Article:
He then led us to the waters edge past the fish market, then down another street. There was a great mixture in the buildings around us – some like these were in good condition…
… whereas some were like this, once they might have been quite grand, now they were just very forlorn and neglected:
This picture really summed up the city to me, while it was clear that in the past the city had been prosperous, it wasn’t like that now, with to me a definite air of sadness and neglect.
We had now reached the other end of the park, where this statue and huge tree caught my eye:
Our next stop was the Cathedral, as usual more ornate and impressive on the inside than on the outside:
We then walked some more, and reached a second park. On the way we passed this stall – the vibrant colours of its wares really standing out, this building, and these wall tiles which provided a reminder of the country’s historic links to Portugal:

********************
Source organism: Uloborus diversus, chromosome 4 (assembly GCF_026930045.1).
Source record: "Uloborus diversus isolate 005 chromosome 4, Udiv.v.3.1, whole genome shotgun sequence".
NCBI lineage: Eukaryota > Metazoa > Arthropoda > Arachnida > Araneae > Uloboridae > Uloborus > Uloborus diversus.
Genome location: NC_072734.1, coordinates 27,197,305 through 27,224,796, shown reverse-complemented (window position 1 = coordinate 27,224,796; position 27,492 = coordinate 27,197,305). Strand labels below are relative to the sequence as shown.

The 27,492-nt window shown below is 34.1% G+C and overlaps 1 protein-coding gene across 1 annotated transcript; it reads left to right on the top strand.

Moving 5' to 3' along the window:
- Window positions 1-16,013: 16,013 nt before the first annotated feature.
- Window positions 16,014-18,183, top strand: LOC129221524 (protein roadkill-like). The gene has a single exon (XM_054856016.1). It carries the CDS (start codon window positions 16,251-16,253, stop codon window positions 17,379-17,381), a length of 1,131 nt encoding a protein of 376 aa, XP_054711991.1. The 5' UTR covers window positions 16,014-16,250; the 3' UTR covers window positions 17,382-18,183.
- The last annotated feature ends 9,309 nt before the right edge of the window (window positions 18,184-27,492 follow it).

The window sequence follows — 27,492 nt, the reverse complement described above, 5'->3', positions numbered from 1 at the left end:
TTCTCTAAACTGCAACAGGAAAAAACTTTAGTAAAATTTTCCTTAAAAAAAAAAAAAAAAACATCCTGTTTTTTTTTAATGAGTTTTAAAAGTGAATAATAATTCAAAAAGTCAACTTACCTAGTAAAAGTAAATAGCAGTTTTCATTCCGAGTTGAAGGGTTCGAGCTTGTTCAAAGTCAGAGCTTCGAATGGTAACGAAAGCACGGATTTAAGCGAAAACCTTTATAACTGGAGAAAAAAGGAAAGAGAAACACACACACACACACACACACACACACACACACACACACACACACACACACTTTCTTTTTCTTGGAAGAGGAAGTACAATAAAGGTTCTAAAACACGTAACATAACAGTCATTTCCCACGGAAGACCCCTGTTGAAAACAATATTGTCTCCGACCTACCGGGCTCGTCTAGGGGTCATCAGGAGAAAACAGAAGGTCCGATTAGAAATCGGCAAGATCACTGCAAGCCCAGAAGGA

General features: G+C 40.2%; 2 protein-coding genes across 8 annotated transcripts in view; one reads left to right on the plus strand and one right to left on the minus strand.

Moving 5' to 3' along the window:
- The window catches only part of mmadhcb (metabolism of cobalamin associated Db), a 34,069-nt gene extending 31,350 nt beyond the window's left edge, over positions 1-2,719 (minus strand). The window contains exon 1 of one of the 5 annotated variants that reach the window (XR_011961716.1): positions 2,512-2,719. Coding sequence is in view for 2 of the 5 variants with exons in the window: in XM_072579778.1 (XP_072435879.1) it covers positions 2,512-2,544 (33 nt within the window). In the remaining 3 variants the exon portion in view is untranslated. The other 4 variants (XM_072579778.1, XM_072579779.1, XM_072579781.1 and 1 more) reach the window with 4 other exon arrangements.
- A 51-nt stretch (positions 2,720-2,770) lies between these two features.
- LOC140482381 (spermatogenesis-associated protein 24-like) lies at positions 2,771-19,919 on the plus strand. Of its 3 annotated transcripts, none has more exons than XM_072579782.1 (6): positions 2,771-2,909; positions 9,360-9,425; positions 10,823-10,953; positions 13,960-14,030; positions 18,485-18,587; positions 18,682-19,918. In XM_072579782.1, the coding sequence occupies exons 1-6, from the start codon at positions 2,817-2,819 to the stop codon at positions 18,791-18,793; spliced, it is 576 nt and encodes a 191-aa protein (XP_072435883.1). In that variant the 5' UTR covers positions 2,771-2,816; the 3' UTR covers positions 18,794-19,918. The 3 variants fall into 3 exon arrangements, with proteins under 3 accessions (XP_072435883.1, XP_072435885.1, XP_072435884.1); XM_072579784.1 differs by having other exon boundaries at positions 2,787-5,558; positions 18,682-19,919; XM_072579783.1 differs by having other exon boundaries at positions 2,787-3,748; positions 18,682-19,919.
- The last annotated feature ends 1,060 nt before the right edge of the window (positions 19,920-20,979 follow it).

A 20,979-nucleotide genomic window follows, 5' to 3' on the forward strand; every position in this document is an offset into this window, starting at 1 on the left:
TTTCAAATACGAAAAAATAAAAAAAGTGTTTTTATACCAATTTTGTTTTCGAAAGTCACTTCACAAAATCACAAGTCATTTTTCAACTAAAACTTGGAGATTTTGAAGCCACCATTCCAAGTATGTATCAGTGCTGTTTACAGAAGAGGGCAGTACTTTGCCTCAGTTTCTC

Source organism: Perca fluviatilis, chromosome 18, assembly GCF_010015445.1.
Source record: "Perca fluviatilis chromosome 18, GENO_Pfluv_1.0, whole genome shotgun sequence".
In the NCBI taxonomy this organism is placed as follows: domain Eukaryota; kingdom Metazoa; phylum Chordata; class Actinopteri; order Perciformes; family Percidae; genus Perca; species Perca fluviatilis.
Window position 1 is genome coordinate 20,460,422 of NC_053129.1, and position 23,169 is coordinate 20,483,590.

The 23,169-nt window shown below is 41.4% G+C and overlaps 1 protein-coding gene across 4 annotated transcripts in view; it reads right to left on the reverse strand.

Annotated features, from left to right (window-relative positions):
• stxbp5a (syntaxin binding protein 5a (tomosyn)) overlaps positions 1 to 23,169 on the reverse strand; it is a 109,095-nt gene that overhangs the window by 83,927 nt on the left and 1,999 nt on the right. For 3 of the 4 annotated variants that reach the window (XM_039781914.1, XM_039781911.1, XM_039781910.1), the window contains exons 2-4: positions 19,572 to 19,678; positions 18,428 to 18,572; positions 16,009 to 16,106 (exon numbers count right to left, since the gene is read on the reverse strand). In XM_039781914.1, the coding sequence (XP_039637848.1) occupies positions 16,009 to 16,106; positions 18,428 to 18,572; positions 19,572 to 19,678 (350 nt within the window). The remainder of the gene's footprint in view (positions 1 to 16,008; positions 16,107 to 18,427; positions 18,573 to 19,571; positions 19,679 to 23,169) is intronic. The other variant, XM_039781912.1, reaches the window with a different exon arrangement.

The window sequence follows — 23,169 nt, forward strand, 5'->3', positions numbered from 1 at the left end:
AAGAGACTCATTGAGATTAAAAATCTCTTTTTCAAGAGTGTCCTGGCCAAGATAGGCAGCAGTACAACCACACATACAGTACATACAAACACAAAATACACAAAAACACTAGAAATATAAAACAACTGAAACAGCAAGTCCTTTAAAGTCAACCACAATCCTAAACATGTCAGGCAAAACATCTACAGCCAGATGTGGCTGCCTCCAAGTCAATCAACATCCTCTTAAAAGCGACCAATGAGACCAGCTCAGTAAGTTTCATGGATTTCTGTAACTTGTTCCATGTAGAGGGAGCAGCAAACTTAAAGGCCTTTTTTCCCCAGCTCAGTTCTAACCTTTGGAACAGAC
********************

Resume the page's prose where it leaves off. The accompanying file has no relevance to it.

In the second park we trudged past a pond, bandstand and statue, before to our relief the guide finally announced we would be reboarding our coach:
Back on the coach we were handed much needed containers of chilled water, which we drank as we drove through the city to the Oceanographic Museum. In fact there were three attractions at this site, the Oceanographic Museum itself, an Antarctic Museum laid out to replicate a scientific camp in Antarctica, and a wildlife rescue hospital.
The central exhibits in the Oceanographic Museum were quite striking, but the problem was that all the information panels around them were in Portuguese only!
There wasn’t much to see in the Antarctic Museum either, and the only patients in the rescue hospital were a penguin and an institutionalised sea lion – apparently when they tried to release it a couple of times it just came back: